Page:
Esports Beginning to Take Hold at SUU

No matter what your opinion on esports may be, esports have established themselves as a major player in the sports media industry.

This year, there are three games alone that have each given out over $10 million in prize money. Last year, Team Liquid won the Dota 2 (Defense of the Ancients 2, one of the most commonly played games in the esports world) world championship and each of its players pocketed over $2 million in prize money per

Esports is not just a budding industry, it’s already a revenue monster. estimates that the industry as a whole brought in almost $1 billion in revenue in 2017, and it has an audience of almost 400 million people.

Its reach has extended to colleges. There are many esports leagues conducted by independent organizations, and universities have even begun to offer scholarships for gamers.

Robert Morris University was the first to do so, and many other universities have followed suit. There are more than 30 colleges and universities that offer partial scholarships to gamers, including the University of Utah per

Southern Utah University is following the trend with its esports club. The club began in April of 2018, but this semester has been the first official season for the club. A group of almost 50 students meets weekly to play and watch esports.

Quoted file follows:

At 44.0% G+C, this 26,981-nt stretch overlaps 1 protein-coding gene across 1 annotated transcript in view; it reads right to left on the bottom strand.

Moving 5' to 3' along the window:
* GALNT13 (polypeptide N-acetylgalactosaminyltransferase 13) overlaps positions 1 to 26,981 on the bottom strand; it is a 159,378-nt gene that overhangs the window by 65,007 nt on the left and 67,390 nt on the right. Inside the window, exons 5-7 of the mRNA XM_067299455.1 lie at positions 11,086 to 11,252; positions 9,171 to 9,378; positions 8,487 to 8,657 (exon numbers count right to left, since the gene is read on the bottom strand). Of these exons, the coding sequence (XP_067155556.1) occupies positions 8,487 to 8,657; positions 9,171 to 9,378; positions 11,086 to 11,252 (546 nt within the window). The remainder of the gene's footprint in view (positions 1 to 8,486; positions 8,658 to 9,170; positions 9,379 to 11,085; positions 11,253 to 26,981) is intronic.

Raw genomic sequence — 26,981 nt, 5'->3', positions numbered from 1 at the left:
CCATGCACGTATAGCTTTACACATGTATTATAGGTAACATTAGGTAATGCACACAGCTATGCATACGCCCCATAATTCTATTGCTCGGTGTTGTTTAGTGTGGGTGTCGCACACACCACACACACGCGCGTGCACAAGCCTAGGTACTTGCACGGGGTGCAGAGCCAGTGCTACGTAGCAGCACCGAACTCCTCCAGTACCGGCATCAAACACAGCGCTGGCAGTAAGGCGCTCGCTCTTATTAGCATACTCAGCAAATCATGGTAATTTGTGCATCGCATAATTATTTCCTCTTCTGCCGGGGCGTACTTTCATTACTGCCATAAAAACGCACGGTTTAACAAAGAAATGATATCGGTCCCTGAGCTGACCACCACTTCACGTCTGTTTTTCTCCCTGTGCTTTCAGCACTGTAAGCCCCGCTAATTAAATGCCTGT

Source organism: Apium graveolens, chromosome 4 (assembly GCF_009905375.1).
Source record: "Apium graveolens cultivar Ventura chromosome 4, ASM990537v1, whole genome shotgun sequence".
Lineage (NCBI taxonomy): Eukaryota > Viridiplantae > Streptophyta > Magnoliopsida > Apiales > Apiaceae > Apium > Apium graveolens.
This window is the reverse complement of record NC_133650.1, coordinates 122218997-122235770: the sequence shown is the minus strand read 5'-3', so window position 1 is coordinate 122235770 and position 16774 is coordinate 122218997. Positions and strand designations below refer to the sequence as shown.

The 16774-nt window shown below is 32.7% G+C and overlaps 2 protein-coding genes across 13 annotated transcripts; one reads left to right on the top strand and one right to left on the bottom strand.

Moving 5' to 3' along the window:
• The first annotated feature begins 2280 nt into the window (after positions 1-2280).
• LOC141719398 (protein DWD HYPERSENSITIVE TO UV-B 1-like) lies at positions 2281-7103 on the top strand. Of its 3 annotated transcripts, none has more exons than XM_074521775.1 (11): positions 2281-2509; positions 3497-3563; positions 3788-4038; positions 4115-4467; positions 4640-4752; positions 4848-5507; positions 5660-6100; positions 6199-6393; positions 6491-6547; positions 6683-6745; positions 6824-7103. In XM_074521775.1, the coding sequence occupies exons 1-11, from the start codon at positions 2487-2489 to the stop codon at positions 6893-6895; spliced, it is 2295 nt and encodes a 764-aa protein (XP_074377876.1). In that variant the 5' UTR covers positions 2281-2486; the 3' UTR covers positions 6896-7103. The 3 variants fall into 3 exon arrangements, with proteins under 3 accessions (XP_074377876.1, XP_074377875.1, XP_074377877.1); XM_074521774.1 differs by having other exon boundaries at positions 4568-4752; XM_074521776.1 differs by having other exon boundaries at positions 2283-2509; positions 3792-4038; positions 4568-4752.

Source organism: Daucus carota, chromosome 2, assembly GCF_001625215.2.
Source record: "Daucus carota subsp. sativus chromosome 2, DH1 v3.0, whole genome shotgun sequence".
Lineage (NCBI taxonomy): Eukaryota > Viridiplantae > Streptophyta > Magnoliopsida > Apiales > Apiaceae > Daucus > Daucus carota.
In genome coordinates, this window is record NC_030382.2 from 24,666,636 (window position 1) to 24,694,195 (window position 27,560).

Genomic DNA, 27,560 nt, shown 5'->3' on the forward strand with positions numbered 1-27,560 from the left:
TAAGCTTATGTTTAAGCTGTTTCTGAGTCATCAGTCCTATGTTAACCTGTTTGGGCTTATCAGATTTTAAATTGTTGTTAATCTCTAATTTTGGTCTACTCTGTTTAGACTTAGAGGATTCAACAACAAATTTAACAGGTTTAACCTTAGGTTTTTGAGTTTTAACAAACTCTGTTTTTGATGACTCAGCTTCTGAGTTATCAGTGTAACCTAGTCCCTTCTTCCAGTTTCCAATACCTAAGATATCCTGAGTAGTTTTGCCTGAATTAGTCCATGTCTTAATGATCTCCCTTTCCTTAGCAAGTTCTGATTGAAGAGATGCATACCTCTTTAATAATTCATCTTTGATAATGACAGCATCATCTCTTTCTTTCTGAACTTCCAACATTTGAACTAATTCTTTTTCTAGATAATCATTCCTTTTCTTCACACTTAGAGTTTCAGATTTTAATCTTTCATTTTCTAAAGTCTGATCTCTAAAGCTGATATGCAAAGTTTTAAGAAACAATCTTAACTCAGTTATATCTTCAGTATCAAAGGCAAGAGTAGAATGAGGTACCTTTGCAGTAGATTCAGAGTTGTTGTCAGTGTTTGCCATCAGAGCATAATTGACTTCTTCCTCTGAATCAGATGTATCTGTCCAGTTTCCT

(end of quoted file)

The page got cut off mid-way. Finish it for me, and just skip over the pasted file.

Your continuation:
“To me, esports is about building a community,” said eSports Club President, Jaeger Christensen. “We’re not just playing video games. We’re trying to make friends. Friendships that extend outside of college. When I get on a game I want to play, I can send a message out and three people will want to play with me.”

While the club has intentions of forming its own competitive teams and competing in tournaments, the club is currently focused on continuing its growth.

“When we started, it was just me and Anna (Shepherdson, vice president of the club). After our first meeting we had about 28 people show. After Paint the Town Red, 150 people expressed interest in the club.” said Christensen.

The club currently houses a competitive League of Legends league, where members form teams and play weekly matches against other teams within the club, culminating in a playoff tournament at the end of the semester.

SUU eSports is also holding tryouts for an official Overwatch team. The club also has frequent tournaments of Rocket League, Heroes of the Storm, Super Smash Brothers, Fortnite and Pokémon.

The club also stresses community. Video games are not just for the stereotypical basement-dwelling nerds of old. About 67% of Americans play games on some device, per Variety. SUU eSports club is meant to encourage people who are interested in playing to work on their abilities and improve their in-game skills, but also to invite students to make new friends.

For any gamers interested in joining the community and playing games in a more competitive environment, contact SUU eSports club at, or attend one the weekly meetings, Thursdays at 6:30 in the Cedar Breaks Room.

Story by: Connor Sanders
Photo by: Connor Sanders